In an unexpected, end-of-year announcement, Audemars Piguet unveiled the Code 11.59 Starwheel, reviving the wandering hours complication that had been absent from its catalogue since 2003. Inspired by a 17th century clock, the wandering hours made its way into wristwatches thanks to Audemars Piguet (AP), which debuted the first wristwatch with the display in 1991.
Retaining the familiar three-disc hour display, the new Starwheel is nonetheless an entirely different watch from the compact original. Powered by an in-house movement contained in the Code 11.59 case, the Starwheel has physical presence by virtue of its size, but also a surprising degree of refinement thanks to the excellent finishing of the dial and case.
With a modern look defined by dark colours and instrument-like numerals, the Code 11.59 Starwheel looks pretty much the same as it does in photos – but it is far more appealing than expected. In the metal the watch has an impressive degree of visual detail, particularly the polished bevels on the dial components, and a reassuringly solid feel, all of which give it a great deal of tactile appeal.
The refinement in terms of visual detail also translates into the movement, which is in-house both in terms of the base and module. Although it functions identically to the original Star Wheel, the Code 11.59 model has an improved display mechanism. Instead of the periodic rotation found in the original model, the discs rotate continually throughout the day, presumably thanks to wheels with finer and more numerous teeth.
The movement also allows for a central seconds hand – the only element I would have left out. While the central seconds does serve to give the dial some sense of motion, it is unnecessary and looks out of place. At the same time, the case is a little large as expected for a Code 11.59, while the colours are too dark. But somehow the whole is greater than the sum of the parts and the Starwheel is an intrinsically appealing watch.
Bigger and better
With its similar dimensions, the Starwheel feels like other Code 11.59 models. It isn’t huge, but it feels a little bigger than it should be. In fact, it feels bigger than it measures at 41 mm wide and just under 11 mm high. The size is no doubt intentional and probably meant to give it a slightly sporty feel (in order to appeal to a younger client presumably), which also explains the rubberised-fabric strap. I would have preferred a smaller and slimmer case, but this is still passable.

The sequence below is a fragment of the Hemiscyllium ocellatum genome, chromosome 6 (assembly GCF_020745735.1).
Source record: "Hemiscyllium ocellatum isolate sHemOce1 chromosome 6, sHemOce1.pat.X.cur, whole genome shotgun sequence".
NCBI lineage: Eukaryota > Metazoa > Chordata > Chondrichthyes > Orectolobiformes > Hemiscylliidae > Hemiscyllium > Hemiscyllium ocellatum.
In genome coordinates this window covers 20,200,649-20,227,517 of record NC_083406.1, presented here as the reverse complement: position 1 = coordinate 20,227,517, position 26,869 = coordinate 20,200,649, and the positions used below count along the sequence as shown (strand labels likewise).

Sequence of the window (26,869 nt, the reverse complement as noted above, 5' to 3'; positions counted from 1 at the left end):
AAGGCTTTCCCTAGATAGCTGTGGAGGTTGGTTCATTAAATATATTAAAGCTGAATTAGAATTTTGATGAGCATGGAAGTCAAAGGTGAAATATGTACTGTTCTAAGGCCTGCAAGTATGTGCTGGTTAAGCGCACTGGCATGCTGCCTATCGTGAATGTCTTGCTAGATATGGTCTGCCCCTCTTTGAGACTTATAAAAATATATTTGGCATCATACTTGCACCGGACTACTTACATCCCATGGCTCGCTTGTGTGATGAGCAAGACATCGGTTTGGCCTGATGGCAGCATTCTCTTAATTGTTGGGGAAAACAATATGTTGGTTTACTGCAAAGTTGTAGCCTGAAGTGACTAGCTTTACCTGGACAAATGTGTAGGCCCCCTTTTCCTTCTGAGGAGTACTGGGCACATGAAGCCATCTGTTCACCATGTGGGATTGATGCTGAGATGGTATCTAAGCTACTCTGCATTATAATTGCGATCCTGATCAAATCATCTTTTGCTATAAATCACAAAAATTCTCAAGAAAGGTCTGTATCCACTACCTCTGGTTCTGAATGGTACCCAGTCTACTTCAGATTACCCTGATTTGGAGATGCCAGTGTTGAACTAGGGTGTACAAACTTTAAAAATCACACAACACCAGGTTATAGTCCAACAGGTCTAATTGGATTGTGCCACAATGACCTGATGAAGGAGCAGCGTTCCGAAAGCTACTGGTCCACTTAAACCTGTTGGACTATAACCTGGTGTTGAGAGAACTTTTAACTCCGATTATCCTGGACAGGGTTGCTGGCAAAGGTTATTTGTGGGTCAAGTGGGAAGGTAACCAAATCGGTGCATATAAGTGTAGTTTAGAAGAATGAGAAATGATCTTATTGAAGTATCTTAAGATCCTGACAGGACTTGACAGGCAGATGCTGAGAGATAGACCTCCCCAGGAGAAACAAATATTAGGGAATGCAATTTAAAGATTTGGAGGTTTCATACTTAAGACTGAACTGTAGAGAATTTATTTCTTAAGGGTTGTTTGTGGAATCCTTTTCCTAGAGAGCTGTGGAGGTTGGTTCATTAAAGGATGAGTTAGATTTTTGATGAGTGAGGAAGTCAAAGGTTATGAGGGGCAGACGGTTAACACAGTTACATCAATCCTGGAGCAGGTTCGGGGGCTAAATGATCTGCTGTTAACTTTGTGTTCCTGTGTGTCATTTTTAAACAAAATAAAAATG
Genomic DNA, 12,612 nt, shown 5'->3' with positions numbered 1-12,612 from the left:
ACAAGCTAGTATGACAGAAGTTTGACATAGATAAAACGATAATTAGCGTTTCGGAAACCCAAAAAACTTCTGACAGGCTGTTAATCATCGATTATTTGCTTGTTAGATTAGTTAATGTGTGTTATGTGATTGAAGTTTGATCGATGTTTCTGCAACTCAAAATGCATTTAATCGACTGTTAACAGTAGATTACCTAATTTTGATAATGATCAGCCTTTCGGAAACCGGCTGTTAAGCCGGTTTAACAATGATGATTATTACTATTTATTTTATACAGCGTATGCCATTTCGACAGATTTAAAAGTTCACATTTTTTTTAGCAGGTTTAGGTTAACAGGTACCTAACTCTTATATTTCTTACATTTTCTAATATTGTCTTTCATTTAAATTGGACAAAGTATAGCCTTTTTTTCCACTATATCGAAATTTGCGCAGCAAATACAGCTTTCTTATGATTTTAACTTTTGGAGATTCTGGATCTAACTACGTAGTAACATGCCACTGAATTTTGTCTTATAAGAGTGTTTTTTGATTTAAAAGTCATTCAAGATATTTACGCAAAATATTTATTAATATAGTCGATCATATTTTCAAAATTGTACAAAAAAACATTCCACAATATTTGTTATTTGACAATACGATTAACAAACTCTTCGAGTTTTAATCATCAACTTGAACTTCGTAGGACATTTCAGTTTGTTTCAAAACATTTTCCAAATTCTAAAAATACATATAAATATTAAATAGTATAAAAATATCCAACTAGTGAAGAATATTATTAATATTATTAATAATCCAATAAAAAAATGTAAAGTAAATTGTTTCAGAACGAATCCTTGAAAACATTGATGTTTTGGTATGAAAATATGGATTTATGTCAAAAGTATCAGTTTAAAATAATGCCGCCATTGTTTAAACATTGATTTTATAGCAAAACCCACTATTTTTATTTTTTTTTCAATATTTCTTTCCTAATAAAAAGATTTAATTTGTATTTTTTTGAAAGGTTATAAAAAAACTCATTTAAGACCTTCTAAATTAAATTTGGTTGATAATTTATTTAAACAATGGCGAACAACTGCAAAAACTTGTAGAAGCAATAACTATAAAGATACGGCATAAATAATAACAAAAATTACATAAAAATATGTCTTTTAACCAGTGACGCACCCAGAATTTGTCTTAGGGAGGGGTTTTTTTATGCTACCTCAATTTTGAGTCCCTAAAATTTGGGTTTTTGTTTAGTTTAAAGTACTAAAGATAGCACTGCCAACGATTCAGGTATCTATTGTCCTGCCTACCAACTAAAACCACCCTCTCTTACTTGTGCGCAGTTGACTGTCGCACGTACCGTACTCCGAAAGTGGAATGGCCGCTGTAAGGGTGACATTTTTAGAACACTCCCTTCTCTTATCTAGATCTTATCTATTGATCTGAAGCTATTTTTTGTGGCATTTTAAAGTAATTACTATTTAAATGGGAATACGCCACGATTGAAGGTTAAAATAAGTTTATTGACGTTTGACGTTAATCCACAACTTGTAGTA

And because the construction remains the same, the Starwheel case has the same drawbacks as the other Code 11.59 models – there are too many nooks and crannies and narrow gaps in the case that trap dust.
As is typical for current AP watches, the case finishing is fine and detailed. Here the same high level of finishing is applied to two materials of vastly different hardness – 18k white gold and black ceramic – but the result is that both materials look almost as good. Finished with both matte brushing and mirror polishing, the black ceramic components are as good as it gets for the material.
The complex construction of the Code 11.59 case also lends itself well to finishing since there are lots of brushed surfaces outlined by contrasting polished bevels. This is especially so for the lugs that are open worked and also for the crown that is black ceramic.
While the finishing of the case is impressive, I am indifferent to the twin-material combination. Personally I like the Code 11.59 in two-tone gold better (as found on the skeleton tourbillon). I expect more variants of the Starwheel to emerge eventually, so a two-tone, all-gold model is not out of the question.
The key feature of the Starwheel is where it gets the name: the star-shaped wheels that drive the hour discs on the dial. While on the original Star Wheel the discs were clear sapphire thus showing off the mechanism below, the new Starwheel opts for solid black discs that reveal nothing and instead emphasise the wandering hours display.
The look is minimalist and modern, especially when combined with the predominantly dark colours of the dial. Even though the dial is mostly black and blue, it has a nuanced appearance thanks to the fine finishing of the components and the aventurine-glass base.